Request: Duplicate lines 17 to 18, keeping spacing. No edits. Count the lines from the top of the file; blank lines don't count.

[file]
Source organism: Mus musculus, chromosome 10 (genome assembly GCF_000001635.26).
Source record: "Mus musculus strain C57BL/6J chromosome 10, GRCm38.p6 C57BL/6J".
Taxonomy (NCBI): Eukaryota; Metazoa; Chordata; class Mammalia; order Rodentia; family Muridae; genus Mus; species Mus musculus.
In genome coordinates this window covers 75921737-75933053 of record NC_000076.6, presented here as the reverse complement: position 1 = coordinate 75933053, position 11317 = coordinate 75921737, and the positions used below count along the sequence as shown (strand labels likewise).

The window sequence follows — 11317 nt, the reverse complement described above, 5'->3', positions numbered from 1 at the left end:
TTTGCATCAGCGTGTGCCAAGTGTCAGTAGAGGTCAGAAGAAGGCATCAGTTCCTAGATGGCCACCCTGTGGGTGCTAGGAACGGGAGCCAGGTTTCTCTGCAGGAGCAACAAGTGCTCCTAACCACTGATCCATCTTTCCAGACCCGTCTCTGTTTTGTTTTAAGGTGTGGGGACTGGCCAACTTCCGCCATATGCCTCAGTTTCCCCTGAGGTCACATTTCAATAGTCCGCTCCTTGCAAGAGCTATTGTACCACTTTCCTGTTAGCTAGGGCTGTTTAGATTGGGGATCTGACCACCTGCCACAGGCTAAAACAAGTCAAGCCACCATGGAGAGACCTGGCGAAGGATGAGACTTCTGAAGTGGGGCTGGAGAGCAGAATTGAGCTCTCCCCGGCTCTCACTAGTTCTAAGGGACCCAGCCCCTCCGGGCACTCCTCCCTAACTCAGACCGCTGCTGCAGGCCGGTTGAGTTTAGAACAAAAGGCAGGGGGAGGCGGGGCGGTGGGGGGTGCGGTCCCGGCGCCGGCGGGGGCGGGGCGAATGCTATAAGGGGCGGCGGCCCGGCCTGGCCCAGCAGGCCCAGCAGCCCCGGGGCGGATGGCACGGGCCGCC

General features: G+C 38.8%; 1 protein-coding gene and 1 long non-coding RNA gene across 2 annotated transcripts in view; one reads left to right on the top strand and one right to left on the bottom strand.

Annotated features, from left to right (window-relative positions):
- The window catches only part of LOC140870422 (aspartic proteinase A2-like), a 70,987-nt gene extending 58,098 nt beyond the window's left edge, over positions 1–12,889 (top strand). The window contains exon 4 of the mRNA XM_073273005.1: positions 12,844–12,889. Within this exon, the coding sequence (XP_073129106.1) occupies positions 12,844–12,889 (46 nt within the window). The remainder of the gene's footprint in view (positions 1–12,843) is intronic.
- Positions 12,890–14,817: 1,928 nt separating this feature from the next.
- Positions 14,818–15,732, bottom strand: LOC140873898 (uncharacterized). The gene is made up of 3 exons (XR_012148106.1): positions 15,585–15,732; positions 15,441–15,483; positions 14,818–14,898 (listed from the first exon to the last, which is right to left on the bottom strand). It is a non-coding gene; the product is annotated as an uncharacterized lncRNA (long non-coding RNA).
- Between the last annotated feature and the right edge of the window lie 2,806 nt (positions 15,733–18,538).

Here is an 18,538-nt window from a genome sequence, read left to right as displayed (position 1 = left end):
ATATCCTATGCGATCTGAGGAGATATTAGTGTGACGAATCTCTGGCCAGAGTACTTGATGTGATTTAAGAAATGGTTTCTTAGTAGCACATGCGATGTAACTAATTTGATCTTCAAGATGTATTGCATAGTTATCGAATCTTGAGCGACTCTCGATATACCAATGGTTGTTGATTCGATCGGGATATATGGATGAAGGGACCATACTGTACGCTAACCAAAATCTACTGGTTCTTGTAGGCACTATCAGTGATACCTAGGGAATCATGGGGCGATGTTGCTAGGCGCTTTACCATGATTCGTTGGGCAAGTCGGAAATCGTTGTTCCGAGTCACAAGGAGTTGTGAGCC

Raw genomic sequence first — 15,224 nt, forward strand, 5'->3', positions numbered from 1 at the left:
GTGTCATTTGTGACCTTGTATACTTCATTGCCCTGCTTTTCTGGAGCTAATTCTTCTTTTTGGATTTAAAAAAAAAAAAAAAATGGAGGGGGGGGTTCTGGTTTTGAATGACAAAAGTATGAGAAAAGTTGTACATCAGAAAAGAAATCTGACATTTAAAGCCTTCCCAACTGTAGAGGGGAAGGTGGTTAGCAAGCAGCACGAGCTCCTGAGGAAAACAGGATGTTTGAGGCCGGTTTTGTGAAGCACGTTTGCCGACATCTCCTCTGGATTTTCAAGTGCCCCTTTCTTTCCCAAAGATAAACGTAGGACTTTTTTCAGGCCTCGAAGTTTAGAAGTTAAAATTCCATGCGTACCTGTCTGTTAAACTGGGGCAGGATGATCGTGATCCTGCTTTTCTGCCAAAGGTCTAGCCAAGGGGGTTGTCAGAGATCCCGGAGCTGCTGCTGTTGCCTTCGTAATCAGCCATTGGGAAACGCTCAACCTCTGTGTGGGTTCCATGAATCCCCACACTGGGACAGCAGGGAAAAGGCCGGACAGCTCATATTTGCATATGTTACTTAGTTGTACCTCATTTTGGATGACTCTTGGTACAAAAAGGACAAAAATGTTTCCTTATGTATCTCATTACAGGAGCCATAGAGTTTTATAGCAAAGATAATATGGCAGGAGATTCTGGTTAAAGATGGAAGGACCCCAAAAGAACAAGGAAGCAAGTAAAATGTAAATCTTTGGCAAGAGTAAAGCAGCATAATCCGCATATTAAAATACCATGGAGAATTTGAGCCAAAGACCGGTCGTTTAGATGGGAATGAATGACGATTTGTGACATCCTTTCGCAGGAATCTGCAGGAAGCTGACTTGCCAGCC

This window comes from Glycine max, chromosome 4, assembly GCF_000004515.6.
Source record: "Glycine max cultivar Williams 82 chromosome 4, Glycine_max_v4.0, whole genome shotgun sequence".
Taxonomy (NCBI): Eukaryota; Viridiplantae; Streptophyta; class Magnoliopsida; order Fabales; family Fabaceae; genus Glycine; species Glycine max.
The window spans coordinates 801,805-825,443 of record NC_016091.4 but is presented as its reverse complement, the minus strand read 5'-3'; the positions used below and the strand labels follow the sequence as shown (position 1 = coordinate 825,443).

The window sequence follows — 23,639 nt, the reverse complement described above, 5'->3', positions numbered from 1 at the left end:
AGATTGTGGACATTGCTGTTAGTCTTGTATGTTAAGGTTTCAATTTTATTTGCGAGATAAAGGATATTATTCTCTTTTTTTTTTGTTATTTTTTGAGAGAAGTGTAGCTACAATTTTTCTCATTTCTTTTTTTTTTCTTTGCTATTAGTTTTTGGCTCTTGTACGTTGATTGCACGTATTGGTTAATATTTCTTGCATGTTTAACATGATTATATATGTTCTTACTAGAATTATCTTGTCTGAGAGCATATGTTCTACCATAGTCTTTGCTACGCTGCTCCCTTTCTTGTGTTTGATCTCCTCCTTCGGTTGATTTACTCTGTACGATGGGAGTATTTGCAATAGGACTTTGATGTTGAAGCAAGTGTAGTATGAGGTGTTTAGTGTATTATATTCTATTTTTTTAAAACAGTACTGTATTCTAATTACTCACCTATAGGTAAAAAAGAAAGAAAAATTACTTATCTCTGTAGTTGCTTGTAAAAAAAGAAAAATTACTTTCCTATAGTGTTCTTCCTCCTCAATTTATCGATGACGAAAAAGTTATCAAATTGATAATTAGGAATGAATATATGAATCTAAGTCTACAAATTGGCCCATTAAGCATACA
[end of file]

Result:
This window comes from Glycine max, chromosome 4, assembly GCF_000004515.6.
Source record: "Glycine max cultivar Williams 82 chromosome 4, Glycine_max_v4.0, whole genome shotgun sequence".